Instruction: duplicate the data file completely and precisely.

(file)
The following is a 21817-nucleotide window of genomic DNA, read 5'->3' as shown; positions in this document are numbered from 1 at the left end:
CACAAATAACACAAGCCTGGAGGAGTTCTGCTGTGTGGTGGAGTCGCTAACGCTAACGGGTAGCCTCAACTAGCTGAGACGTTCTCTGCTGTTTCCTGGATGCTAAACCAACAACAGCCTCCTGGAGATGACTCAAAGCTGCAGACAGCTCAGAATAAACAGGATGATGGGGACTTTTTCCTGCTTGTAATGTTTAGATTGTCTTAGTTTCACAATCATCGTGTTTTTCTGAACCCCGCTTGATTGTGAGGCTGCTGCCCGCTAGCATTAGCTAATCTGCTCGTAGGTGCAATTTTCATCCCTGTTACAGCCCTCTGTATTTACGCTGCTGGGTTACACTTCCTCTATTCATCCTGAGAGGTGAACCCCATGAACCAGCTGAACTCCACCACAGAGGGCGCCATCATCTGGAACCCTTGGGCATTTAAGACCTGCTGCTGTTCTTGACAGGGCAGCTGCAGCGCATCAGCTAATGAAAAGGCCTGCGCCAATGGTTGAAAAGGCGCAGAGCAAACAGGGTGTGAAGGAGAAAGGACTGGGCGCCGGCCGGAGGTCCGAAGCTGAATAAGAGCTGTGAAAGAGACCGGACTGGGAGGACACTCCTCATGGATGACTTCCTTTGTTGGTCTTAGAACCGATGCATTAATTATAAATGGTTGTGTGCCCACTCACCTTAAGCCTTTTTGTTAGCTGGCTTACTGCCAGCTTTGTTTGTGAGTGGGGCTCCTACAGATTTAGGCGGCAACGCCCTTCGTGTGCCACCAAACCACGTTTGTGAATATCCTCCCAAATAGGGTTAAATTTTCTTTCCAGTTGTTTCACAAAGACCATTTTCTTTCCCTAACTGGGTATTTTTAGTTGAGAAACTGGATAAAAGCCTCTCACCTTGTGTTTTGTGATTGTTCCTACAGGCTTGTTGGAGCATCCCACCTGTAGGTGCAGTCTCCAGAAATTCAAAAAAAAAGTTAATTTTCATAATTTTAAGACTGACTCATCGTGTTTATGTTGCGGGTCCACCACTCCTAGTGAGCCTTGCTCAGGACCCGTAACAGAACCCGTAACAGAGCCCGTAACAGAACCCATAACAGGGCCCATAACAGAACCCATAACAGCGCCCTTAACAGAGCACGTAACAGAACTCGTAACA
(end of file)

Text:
The following is a 21817-nucleotide window of genomic DNA, read 5'->3' as shown; positions in this document are numbered from 1 at the left end:
CACAAATAACACAAGCCTGGAGGAGTTCTGCTGTGTGGTGGAGTCGCTAACGCTAACGGGTAGCCTCAACTAGCTGAGACGTTCTCTGCTGTTTCCTGGATGCTAAACCAACAACAGCCTCCTGGAGATGACTCAAAGCTGCAGACAGCTCAGAATAAACAGGATGATGGGGACTTTTTCCTGCTTGTAATGTTTAGATTGTCTTAGTTTCACAATCATCGTGTTTTTCTGAACCCCGCTTGATTGTGAGGCTGCTGCCCGCTAGCATTAGCTAATCTGCTCGTAGGTGCAATTTTCATCCCTGTTACAGCCCTCTGTATTTACGCTGCTGGGTTACACTTCCTCTATTCATCCTGAGAGGTGAACCCCATGAACCAGCTGAACTCCACCACAGAGGGCGCCATCATCTGGAACCCTTGGGCATTTAAGACCTGCTGCTGTTCTTGACAGGGCAGCTGCAGCGCATCAGCTAATGAAAAGGCCTGCGCCAATGGTTGAAAAGGCGCAGAGCAAACAGGGTGTGAAGGAGAAAGGACTGGGCGCCGGCCGGAGGTCCGAAGCTGAATAAGAGCTGTGAAAGAGACCGGACTGGGAGGACACTCCTCATGGATGACTTCCTTTGTTGGTCTTAGAACCGATGCATTAATTATAAATGGTTGTGTGCCCACTCACCTTAAGCCTTTTTGTTAGCTGGCTTACTGCCAGCTTTGTTTGTGAGTGGGGCTCCTACAGATTTAGGCGGCAACGCCCTTCGTGTGCCACCAAACCACGTTTGTGAATATCCTCCCAAATAGGGTTAAATTTTCTTTCCAGTTGTTTCACAAAGACCATTTTCTTTCCCTAACTGGGTATTTTTAGTTGAGAAACTGGATAAAAGCCTCTCACCTTGTGTTTTGTGATTGTTCCTACAGGCTTGTTGGAGCATCCCACCTGTAGGTGCAGTCTCCAGAAATTCAAAAAAAAAGTTAATTTTCATAATTTTAAGACTGACTCATCGTGTTTATGTTGCGGGTCCACCACTCCTAGTGAGCCTTGCTCAGGACCCGTAACAGAACCCGTAACAGAGCCCGTAACAGAACCCATAACAGGGCCCATAACAGAACCCATAACAGCGCCCTTAACAGAGCACGTAACAGAACTCGTAACA